“Brawler” stands alongside “unorthodox” as one of the most over- and mis-used descriptors in mixed martial arts (MMA). Do you prefer looping punches to straight ones? You’re a brawler. Are you aggressive and willing to engage on the inside, even if you’re technical about it? You’re a brawler. Are you just plain bad at striking? Congratulations, buddy, you’re a brawler!

“Brawler” is a shortcut for color commentators who think anyone with a good one-two combination is a “technician.” It’s lazy analysis that gives the viewer zero insight as to the fighter’s abilities.

Here’s the thing: Great striking is not following the textbook to the letter. Great striking is using your skills and physical abilities to their fullest in pursuit of a specific goal. For brawlers, that goal is inflicting as much punishment as humanly possible. It’s not that they don’t know how to defend themselves or are incapable of doing so, it’s that they’re willing to sacrifice defense for the sake of doing more damage.

That’s the distinction between what I consider true capital-B “Brawlers” and tough guys like Diego Sanchez. Sanchez slings punches without rhyme or reason and could absorb punishment, but he didn’t use that durability to set up new avenues of attack, instead just spamming the same two punches over and over. Compare that to someone like John Lineker, who uses his concrete jaw to land body shots while opponents’ hands are occupied rearranging his face.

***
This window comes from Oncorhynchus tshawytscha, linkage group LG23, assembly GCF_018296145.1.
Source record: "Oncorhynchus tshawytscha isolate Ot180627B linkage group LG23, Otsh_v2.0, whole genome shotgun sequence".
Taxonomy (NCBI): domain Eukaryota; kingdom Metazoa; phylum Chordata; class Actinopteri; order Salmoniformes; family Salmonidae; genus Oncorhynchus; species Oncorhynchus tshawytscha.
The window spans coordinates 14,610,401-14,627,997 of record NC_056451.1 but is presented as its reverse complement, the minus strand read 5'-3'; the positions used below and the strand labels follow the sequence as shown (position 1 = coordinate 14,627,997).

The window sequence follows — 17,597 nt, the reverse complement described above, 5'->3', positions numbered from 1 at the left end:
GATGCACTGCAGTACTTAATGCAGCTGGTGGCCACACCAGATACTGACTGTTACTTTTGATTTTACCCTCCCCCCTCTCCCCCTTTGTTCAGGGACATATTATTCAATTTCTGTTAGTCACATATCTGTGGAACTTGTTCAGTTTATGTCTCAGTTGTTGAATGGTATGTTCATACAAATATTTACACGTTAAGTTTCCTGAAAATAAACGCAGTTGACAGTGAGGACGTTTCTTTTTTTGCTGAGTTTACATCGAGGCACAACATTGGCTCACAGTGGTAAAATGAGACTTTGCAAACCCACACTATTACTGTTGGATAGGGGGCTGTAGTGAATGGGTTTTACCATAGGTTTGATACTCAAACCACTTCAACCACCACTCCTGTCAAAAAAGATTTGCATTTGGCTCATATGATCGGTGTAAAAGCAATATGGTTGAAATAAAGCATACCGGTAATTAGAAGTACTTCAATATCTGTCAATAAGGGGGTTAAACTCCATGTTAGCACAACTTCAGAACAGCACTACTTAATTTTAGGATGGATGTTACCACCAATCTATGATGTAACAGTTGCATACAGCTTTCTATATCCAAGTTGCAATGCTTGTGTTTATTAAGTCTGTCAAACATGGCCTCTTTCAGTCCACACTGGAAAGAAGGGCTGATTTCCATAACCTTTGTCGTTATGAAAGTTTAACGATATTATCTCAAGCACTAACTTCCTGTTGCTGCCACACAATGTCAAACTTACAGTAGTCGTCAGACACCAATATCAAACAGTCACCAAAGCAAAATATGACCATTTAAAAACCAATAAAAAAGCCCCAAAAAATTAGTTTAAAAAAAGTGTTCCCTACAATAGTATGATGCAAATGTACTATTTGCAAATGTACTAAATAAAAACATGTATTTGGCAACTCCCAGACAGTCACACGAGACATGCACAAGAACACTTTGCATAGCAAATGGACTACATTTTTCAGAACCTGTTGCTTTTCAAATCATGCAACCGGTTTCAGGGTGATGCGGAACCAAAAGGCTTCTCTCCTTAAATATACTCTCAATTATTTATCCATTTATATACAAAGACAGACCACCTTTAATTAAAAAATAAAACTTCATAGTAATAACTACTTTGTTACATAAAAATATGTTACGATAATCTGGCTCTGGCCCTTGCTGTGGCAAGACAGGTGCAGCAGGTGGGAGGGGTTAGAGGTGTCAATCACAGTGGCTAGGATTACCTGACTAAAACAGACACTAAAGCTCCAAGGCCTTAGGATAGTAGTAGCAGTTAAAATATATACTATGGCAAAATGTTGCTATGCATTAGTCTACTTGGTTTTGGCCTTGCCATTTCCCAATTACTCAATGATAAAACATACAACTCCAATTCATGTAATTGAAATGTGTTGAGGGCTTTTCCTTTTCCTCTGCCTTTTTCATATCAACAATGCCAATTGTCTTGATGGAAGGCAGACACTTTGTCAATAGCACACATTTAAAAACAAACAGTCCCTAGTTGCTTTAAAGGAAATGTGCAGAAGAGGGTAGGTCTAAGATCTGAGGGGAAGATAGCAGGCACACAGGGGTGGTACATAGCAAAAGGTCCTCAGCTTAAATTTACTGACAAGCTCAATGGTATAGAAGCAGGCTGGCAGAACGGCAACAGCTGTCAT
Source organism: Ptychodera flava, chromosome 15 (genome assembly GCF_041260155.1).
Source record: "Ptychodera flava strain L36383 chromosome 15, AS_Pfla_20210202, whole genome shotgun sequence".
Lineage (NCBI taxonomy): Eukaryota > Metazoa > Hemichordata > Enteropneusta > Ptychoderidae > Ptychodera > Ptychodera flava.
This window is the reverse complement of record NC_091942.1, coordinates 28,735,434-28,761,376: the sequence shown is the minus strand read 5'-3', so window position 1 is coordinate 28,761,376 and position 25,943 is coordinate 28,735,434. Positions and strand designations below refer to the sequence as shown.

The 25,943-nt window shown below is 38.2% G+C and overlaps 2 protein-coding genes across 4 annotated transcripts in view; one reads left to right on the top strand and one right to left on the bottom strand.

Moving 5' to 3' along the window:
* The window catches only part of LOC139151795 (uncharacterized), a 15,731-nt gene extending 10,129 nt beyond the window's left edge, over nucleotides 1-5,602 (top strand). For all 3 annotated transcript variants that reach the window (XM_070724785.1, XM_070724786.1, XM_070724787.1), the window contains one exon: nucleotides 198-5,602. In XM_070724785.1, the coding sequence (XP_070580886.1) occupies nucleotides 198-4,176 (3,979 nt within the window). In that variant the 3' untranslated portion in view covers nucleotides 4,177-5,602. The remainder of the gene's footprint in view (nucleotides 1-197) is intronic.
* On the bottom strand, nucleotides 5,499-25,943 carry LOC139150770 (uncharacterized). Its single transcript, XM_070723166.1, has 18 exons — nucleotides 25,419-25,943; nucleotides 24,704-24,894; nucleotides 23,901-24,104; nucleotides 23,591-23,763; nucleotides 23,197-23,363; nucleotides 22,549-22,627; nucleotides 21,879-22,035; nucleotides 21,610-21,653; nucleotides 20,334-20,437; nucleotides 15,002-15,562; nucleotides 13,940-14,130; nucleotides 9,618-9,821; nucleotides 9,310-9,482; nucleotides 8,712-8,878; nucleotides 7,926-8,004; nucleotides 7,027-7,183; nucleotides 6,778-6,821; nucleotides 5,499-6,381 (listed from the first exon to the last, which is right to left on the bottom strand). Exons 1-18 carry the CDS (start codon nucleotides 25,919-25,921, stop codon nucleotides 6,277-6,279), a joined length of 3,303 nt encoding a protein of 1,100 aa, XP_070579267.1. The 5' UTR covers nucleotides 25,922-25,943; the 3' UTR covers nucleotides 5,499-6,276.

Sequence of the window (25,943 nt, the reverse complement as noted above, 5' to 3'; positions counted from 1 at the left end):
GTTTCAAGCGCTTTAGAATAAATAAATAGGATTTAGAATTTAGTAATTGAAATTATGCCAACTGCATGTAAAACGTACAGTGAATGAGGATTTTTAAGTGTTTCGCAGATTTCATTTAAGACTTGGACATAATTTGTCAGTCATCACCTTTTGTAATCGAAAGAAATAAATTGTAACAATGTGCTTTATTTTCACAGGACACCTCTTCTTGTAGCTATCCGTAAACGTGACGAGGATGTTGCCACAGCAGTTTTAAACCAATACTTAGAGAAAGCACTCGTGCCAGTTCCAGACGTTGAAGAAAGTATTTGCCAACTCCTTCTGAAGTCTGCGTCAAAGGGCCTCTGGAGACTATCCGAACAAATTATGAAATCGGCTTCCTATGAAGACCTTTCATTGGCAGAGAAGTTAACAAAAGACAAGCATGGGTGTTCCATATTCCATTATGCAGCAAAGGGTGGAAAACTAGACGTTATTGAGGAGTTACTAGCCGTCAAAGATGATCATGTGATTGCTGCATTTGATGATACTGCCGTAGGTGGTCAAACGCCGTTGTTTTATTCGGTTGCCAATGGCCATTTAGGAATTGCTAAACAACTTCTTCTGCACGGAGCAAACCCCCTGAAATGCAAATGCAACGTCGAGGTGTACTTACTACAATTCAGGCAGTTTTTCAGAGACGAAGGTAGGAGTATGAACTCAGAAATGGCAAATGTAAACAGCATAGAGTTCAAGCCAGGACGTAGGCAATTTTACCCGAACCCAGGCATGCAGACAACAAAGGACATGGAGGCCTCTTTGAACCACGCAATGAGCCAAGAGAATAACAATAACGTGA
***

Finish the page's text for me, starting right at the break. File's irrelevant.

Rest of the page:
Next to Lineker, few fighters embody this platonic ideal of brawling more than former World Series of Fighting (WSOF) champion and upcoming UFC headliner, Justin Gaethje, who will make his promotional debut next weekend (Fri., July 7, 2017) against Michael Johnson at The Ultimate Fighter (TUF) 25 Finale. Not only is he among the most entertaining martial artists in the sport, he’s a legitimately fascinating study.

Blessed with an iron chin and mind-numbing power in his hands, Gaethje brought an outstanding wrestling pedigree into his MMA career. He’s parlayed those three facets into an absolutely devastating whirlwind of offense that’s suffocated all comers so far.

The most notable example of these simple building blocks coming together into a cohesive assault is his leg kicks, which are arguably the most frightening in the division next to Edson Barboza’s. When you’re willing to let your opponent counter if it means planting their feet and can stuff reactive takedowns, you can kick as hard as you want.

Those kicks are the cornerstone of an attack designed to, for lack of a better word, make your life suck. Brutalizing the legs, brushing aside takedowns and power punches with equal disdain, and refusing to let up with head-knocking power punches and savage clinchwork, Gaethje saps the wills of opponents with the inevitability of an avalanche. He makes opponents think, “I don’t want to be in here anymore,” and from there it’s all over.

Gaethje would not be having the success he’s had if he tried to be a technician. The method in which he fights, while still a work-in-progress, utilizes his gifts to their fullest. It’s not a style built for longevity, but it doesn’t deserve to be lumped in with the striking of converted grapplers or general incompetent stand up artists. There’s science there, even if that science looks like it’s being performed by drunk grad students in their final semester.

Look at Jackson/Winklejohn or Tristar. While many of their fighters share common tactics or specific techniques, the majority have their own unique styles. Compare that to Edmond Tarverdyan, who tried to turn every fighter who walked through his doors into a dedicated jabber and sent them on tragically long losing streaks as a result. There is so much more to striking than just knowing the basic motions.

Is Justin Gaethje’s style textbook? No. Does he have holes in his game that need fixing? Yes. Is he just a mindless slugger? Hell no.